Counterculture Immortalized: Ken Kesey Sculpture

Fall Colors In Downtown Eugene

Armitage Park In Eugene

Currin Bridge, circa 1925
In Cottage Grove
Sweet Little Farmstand Along The Way
On The Row River Trail
Mosey Creek Bridge, circa 1920
Fall Abundance At The Eugene Farmers' Market
Pastured Eggs At The Market
The Empathy Tent, Only In Eugene
Love The Logo For Sweet Cheeks Winery
Beautiful Afternoon At The Winery
Cool Neighborhood Microbrewery
Excellent Beer At Ninkasi
Fifth Street Market In Eugene
Delicious Lunch At Provisions
The Willamette River Bike Trail
Philosophical Truth Along The Trail
Lovely Owens Rose Garden
The Museum Of Natural And Cultural History
That Giant Sloth Was Creepy
Tribal Dress Decorated With Elk Teeth
Counterculture Immortalized: Ken Kesey Sculpture
Fall Colors In Downtown Eugene
Armitage Park In Eugene
Currin Bridge, circa 1925 thumbnail
In Cottage Grove thumbnail
Sweet Little Farmstand Along The Way thumbnail
On The Row River Trail thumbnail
Mosey Creek Bridge, circa 1920 thumbnail
Fall Abundance At The Eugene Farmers' Market thumbnail
Pastured Eggs At The Market thumbnail
The Empathy Tent, Only In Eugene thumbnail
Love The Logo For Sweet Cheeks Winery thumbnail
Beautiful Afternoon At The Winery thumbnail
Cool Neighborhood Microbrewery thumbnail
Excellent Beer At Ninkasi thumbnail
Fifth Street Market In Eugene thumbnail
Delicious Lunch At Provisions thumbnail
The Willamette River Bike Trail thumbnail
Philosophical Truth Along The Trail thumbnail
Lovely Owens Rose Garden thumbnail
The Museum Of Natural And Cultural History thumbnail
That Giant Sloth Was Creepy thumbnail
Tribal Dress Decorated With Elk Teeth thumbnail
Counterculture Immortalized: Ken Kesey Sculpture thumbnail
Fall Colors In Downtown Eugene thumbnail
Armitage Park In Eugene thumbnail

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Another Summer On Lopez Island

Another Summer On Lopez Island

Posted by on Nov 2, 2016 in Biking, Birding, Friends, Gallery, Hiking, San Juan Islands, Travel, Washington | 37 comments

As of mid-October, we’re back in Ashland, Oregon, taking care of a myriad of things that need to be completed before we can again resume our travels. This is a challenging part of fulltime RV life—there’s always a mountain of stuff to deal with when we return to our hometown each year. It’s no different than what any other grown-up person has to deal with in life—traveling or not. But it feels a bit daunting when we’re compressing a year’s worth of necessary evils into a few weeks. (The wonderful part is that we’ve also rejoined the tribe of our dear Ashland friends.)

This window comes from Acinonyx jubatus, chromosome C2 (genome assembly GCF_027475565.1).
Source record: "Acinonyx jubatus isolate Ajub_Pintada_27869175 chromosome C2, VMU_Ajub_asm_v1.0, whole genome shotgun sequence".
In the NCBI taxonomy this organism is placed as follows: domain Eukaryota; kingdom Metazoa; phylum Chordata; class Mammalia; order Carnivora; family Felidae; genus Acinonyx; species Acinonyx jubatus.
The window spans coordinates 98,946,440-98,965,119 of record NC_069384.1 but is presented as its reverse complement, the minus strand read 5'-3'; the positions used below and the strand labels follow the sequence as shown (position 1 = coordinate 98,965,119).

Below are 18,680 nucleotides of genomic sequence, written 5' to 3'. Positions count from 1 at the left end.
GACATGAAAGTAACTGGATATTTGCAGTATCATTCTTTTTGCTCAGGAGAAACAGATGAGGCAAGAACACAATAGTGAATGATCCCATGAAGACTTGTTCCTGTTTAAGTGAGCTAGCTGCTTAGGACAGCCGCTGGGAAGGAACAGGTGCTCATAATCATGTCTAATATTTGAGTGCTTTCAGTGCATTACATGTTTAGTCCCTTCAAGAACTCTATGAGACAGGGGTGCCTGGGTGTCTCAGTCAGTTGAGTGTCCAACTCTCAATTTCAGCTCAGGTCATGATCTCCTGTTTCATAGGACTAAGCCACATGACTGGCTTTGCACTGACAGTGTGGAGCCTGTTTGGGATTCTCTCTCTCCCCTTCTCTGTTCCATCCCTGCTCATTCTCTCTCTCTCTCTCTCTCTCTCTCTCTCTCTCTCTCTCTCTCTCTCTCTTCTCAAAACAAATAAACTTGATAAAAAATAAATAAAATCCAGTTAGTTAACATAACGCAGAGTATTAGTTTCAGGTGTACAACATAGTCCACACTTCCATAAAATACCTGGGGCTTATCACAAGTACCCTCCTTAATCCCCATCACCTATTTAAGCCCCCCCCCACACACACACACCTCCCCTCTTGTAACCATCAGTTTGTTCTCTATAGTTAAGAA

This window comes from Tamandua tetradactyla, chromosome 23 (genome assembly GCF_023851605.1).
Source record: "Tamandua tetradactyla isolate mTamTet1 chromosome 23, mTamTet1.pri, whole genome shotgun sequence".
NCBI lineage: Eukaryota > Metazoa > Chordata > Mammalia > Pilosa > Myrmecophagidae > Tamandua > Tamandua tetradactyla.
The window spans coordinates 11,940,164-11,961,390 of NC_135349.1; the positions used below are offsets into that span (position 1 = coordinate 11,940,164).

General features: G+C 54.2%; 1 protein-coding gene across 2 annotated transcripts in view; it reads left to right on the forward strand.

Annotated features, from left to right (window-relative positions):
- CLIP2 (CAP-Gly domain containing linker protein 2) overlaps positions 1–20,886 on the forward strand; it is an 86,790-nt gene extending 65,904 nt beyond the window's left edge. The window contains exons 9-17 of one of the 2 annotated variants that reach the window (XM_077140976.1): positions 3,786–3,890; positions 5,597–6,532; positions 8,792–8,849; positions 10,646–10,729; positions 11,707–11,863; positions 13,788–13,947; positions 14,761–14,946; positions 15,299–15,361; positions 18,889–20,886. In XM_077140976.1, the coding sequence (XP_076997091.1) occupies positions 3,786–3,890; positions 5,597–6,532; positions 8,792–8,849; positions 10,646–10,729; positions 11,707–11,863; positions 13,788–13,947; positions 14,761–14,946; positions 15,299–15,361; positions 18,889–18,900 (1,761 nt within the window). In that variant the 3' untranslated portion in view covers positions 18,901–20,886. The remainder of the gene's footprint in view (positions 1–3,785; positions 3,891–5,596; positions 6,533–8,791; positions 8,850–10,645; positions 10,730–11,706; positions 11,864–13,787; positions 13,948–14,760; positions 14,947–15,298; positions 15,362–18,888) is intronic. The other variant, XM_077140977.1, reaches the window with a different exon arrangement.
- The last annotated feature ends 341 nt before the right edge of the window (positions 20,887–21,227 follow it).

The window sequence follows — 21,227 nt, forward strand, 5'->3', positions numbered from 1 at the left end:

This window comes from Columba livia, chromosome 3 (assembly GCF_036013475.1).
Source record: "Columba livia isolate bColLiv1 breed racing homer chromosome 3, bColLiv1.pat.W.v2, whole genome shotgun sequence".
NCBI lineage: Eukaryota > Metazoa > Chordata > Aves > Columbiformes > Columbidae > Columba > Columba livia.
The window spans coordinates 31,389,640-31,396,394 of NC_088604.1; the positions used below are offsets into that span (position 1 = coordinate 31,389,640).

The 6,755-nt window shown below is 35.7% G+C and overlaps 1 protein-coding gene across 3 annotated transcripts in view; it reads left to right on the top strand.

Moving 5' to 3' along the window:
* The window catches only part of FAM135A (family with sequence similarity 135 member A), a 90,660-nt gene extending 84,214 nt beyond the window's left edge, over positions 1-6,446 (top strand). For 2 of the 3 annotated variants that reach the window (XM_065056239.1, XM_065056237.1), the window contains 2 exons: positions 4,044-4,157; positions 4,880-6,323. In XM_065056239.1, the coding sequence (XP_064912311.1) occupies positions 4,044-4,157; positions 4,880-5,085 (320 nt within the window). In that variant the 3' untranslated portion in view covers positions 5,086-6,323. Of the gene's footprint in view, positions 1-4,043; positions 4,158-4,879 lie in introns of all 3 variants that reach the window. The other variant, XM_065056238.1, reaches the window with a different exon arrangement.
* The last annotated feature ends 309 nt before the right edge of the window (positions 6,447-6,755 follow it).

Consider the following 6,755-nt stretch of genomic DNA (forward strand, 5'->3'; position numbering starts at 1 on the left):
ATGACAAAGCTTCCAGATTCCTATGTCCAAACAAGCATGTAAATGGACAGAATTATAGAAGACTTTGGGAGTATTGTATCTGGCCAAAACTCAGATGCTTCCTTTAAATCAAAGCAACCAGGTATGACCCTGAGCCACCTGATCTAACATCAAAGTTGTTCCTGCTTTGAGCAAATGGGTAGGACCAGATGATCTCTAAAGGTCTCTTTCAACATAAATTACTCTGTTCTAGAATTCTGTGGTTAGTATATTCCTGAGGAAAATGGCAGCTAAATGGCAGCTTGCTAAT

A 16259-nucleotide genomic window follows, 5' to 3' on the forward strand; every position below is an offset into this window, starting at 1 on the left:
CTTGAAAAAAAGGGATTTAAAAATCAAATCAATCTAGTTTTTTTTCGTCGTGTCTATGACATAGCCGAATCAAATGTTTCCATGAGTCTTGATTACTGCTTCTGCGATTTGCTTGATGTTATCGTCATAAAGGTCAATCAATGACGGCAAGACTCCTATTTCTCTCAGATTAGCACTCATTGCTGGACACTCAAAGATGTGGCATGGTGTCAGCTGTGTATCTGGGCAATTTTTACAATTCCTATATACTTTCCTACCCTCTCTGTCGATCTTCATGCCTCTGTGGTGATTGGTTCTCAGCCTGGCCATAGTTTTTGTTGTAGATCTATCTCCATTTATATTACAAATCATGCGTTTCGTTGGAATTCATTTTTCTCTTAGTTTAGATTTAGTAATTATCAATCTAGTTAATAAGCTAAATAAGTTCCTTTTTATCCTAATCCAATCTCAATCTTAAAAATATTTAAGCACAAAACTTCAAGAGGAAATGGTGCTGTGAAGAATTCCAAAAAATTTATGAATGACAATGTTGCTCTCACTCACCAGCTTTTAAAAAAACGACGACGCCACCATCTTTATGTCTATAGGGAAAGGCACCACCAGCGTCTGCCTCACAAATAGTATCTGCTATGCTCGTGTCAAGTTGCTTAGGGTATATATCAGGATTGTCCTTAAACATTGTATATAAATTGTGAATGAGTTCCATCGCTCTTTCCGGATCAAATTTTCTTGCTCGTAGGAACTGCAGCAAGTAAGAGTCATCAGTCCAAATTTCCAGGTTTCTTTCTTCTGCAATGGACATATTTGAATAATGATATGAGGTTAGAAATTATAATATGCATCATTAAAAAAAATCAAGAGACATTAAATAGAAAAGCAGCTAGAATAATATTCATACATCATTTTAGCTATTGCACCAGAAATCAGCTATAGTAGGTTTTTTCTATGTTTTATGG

We’re in the midst of trailer repairs, medical and dental appointments, taxes, maintenance tasks on our Ashland home, rooting out our storage unit, trailer home-improvement projects, and more. Last but not least, I have a blog to catch up on. So without further ado, I’m going to whisk you back to mid-June and our summer on Lopez Island.

As the ferry churned through the cold waters of the Pacific and chugged past the maze of islands that make up the San Juan archipelago, we leaned over the railing, anticipating our first glimpse of the small island that would once again be our summer home.

This year, we spent two-and-a-half months on Lopez Island—our longest stretch yet. From mid-June until early September, we were once again temporary Lopezians, immersing ourselves fully in the unique culture of Pacific Northwest island life.

We fell in love with Lopez the first time we visited, almost a dozen years ago.

Six of the past seven years, we’ve spent part of every summer hosting at beautiful Spencer Spit State Park. We contemplate spending time other places, but each summer finds us once again on the ferry to the islands.

I don’t think life gets any better than summer in the San Juan’s. The weather is near perfect, with plenty of sunshine, low humidity, and temperatures in the 70’s. (This makes up for long, long winters of gray and chill and rain—one of the primary reasons we don’t seriously consider living in the islands year-round.)

The scenery is idyllic—pastoral farmland, deep green mossy forests, secluded coves, and rocky cliffs plunging to sapphire seas. Small wonder that the first European settlers to the island described Lopez as a paradise.

Perfect weather and idyllic scenery aside, the strongest draw for us now is our community of friends on Lopez. In our six summers on the island, we’ve developed enduring friendships that transcend time and distance. We gather often with friends for delicious meals, evenings of music, and a variety of island adventures, from biking and hiking to art openings, concerts, and wine tastings. Each summer, we also delight in sharing Lopez with friends visiting from Ashland and fellow full-time RVing friends we’ve met in our travels. To add to this year’s fun, our grandson Findlay sailed to “Camp Lopez” to stay with us for a week.

We’re fortunate to have a hosting position that fits perfectly with our interests. This was our fourth year teaching Interpretive Programs for kids and adults, including the Junior Ranger programs. We teach about native plants, birds found on Lopez, and the traditions of the Salish tribes who first inhabited the islands. Making hundreds of copies of the Jr. Ranger’s booklets gets tedious, but teaching never does. We often come away from a morning of teaching feeling uplifted and inspired by the brilliance, inquisitiveness, and hilarity of the kids we teach (a lot of the adults are just as much fun).